This study examines the capacity of traditional Judaism to renew itself in response to the challenge of modernity. Concentrating as it does on the major Jewish Orthodox movements of the nineteenth and twentieth centuries, the book focuses especially on the Religious Kibbutz Federation in Israel, whose pioneering settlements attained a sophisticated synthesis of modern and traditional Jewish culture at the community level. Professor Fishman provides the first sociological study of the formation of modern Orthodox Judaism, as well as the first scholarly study of the religious kibbutz.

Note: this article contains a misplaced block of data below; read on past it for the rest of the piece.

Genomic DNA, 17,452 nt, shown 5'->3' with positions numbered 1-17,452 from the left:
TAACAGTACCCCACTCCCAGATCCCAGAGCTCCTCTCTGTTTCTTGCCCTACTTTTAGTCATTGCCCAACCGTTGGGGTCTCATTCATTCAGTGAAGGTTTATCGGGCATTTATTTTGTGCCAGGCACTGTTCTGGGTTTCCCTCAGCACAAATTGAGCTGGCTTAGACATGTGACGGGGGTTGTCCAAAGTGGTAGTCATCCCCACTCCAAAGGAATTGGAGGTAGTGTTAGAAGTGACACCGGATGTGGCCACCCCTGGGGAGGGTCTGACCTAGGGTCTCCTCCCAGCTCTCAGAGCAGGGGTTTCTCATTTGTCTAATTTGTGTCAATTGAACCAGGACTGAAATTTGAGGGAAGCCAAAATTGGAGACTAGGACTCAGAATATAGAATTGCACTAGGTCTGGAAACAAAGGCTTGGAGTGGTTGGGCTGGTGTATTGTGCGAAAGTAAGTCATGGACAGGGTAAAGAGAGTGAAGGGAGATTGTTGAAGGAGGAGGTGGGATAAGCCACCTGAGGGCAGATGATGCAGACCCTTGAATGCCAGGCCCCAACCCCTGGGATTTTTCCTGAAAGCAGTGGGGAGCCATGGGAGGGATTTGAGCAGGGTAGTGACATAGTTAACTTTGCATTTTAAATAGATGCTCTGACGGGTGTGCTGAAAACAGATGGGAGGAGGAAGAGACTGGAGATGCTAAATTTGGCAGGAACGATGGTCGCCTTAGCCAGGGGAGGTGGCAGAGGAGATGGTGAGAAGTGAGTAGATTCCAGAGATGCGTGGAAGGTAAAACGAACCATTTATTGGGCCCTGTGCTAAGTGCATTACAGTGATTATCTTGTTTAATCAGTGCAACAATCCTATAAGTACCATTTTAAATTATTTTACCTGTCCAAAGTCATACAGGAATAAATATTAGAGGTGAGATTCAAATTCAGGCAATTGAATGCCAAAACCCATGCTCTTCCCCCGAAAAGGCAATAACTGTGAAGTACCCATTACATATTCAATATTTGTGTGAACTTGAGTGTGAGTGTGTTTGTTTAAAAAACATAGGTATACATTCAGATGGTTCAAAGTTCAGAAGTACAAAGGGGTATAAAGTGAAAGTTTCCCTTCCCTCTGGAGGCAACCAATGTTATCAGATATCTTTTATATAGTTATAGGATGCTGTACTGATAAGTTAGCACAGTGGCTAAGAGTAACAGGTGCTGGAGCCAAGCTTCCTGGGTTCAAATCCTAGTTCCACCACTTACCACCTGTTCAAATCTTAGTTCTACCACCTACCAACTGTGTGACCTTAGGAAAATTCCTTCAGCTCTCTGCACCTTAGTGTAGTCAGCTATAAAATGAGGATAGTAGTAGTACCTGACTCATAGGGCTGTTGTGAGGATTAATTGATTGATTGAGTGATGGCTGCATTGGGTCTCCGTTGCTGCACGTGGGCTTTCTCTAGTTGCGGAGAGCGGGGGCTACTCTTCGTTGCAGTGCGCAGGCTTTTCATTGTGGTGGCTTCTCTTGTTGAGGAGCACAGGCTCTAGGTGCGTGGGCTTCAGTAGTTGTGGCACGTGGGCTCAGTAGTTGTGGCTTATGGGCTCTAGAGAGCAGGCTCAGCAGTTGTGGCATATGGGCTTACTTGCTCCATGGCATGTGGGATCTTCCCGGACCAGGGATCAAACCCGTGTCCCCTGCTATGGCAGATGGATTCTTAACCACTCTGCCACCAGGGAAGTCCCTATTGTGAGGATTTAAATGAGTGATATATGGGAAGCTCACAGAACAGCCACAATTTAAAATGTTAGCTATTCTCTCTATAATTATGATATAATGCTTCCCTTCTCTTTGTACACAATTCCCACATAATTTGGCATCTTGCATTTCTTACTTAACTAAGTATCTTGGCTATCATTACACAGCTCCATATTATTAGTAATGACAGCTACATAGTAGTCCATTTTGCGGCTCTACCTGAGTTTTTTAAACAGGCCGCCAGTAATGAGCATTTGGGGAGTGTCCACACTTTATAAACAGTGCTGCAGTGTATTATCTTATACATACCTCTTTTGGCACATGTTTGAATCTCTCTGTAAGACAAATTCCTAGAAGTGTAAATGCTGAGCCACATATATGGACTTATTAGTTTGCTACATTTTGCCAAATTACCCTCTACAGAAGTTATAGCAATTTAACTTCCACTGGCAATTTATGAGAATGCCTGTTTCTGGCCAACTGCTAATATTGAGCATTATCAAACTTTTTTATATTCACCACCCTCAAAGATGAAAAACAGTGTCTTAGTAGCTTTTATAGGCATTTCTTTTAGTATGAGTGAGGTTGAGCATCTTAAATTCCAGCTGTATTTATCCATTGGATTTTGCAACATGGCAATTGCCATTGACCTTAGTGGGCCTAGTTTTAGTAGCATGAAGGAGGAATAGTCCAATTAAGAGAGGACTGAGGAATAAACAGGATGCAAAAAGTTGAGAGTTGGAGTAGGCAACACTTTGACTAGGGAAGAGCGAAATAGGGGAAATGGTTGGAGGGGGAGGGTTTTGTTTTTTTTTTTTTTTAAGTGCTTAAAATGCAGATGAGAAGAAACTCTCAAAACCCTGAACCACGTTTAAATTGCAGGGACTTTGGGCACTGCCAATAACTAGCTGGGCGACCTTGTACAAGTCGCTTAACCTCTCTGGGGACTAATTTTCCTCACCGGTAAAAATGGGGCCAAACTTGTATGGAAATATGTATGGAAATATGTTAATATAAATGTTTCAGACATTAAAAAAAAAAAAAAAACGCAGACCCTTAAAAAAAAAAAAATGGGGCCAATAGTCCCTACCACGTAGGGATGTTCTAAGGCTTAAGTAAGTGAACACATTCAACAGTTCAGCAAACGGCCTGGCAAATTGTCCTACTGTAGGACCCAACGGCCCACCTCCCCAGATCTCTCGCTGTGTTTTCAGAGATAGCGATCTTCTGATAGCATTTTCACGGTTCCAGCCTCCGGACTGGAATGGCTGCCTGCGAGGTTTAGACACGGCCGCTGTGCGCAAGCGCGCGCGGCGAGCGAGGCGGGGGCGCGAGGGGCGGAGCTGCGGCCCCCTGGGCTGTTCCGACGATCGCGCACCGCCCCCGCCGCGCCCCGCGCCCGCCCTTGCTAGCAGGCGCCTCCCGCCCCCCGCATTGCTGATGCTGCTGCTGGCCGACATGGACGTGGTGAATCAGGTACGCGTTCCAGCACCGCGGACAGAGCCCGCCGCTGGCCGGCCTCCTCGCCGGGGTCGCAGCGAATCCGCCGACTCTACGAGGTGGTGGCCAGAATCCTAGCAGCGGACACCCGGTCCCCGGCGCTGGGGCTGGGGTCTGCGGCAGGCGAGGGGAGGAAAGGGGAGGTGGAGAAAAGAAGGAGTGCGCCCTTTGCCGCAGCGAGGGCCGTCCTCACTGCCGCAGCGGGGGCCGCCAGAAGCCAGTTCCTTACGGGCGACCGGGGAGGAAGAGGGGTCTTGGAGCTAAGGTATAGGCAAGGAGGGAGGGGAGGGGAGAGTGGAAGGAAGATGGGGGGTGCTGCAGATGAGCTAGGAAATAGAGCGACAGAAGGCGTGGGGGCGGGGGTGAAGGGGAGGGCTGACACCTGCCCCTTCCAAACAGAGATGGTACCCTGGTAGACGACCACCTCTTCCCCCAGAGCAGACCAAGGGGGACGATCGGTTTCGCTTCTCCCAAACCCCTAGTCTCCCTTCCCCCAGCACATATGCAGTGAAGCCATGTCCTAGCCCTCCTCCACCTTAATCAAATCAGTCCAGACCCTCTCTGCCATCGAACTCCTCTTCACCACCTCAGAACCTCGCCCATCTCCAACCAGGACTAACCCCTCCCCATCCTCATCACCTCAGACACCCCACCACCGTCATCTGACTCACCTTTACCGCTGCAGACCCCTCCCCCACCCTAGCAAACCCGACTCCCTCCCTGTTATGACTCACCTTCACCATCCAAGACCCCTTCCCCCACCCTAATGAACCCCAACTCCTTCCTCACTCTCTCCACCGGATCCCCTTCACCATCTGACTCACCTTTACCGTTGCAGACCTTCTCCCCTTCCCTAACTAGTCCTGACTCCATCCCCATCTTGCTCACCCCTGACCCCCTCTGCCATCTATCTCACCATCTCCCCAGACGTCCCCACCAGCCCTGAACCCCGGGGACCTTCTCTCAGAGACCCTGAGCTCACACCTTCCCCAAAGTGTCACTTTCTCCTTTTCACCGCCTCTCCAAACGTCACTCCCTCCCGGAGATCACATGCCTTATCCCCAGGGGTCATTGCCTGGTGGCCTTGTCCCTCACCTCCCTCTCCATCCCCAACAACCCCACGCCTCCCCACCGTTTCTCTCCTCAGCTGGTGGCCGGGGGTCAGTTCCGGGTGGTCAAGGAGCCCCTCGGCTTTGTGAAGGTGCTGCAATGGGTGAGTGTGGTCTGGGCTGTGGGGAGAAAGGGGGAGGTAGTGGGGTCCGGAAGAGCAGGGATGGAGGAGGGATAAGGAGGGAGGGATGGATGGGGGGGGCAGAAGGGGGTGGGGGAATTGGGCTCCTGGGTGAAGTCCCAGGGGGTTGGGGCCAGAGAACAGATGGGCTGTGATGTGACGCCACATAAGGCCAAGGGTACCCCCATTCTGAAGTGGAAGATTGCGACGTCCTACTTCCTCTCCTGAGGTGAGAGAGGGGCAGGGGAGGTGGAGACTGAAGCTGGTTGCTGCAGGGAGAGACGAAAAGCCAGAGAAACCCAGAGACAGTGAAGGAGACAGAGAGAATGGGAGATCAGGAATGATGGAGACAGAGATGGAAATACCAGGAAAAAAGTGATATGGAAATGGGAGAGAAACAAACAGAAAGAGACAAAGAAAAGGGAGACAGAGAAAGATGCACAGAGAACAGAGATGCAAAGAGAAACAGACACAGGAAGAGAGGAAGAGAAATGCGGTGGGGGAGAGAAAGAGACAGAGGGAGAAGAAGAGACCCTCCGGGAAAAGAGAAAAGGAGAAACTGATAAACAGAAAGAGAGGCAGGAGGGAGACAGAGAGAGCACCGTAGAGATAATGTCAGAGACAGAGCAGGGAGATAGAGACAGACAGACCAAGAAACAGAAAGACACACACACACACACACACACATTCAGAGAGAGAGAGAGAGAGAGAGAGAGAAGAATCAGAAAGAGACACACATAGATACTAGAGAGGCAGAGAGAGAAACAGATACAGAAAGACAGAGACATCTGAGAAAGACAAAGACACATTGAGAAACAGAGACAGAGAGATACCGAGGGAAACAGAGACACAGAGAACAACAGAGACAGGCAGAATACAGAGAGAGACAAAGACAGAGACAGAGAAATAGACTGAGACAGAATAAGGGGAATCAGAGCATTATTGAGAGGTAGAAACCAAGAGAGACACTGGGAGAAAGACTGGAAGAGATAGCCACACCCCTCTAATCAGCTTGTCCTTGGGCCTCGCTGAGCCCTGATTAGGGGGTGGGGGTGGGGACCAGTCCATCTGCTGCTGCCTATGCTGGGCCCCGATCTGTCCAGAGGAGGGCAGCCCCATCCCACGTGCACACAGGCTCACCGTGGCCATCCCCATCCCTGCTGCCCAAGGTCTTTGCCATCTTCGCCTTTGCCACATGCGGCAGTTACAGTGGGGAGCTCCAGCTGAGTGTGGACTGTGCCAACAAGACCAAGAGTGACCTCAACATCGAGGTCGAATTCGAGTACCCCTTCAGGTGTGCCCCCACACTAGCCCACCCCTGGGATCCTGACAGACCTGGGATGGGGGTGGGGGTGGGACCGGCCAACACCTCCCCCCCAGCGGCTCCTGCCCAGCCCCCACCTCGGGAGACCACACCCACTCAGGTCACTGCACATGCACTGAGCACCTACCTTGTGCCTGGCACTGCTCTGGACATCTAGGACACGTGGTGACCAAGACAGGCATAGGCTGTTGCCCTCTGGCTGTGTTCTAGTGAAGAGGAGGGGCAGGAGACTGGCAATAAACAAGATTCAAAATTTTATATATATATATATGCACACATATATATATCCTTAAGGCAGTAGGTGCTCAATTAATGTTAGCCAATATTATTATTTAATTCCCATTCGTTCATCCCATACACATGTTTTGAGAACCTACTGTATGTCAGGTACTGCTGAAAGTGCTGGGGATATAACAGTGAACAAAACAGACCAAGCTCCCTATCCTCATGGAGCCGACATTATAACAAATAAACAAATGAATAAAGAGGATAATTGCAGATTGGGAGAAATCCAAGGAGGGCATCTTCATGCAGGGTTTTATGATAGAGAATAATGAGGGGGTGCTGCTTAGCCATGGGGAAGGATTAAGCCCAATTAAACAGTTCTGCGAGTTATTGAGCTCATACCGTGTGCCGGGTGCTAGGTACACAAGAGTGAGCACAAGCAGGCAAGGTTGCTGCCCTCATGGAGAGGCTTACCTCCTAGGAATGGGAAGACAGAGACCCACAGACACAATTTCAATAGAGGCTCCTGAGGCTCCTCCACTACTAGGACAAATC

Fishman, as a phenomenologist, allows us to experience, vicariously, the tensions between religious commitment, socialist norms, and economic realities better than an externalist analysis might." Contemporary Sociology "Students of the kibbutz and of religious movements will find this study worth their close attention." Walter Hirsch, Shofar "...a noteworthy contribution to the study of religion and modernization..." American Journal of Sociology "What makes his contribution particularly unique is that his focus is on the Religious Kibbutz Federation in Israel, a federation that was not only religious, but which also incorportated the central values of Jewish nationalsim and socialism. Moreover, he inverts the usual approach to Orthodoxy by suggesting that traditional Judaism can provide 'vigorous mechanisms for legitimate innovation in response to modernity, as well as limit change'...Fishman deftly characterizes the intellectual processes and forces whereby the very traditions that rail against modernism become modern phenomena by skillfully weaving an array of theoretical arguments and primary data to make his points. Fishman leaves the reader with an appreciation of his command of the historical scholarship." Debra Kaufman, Critical Review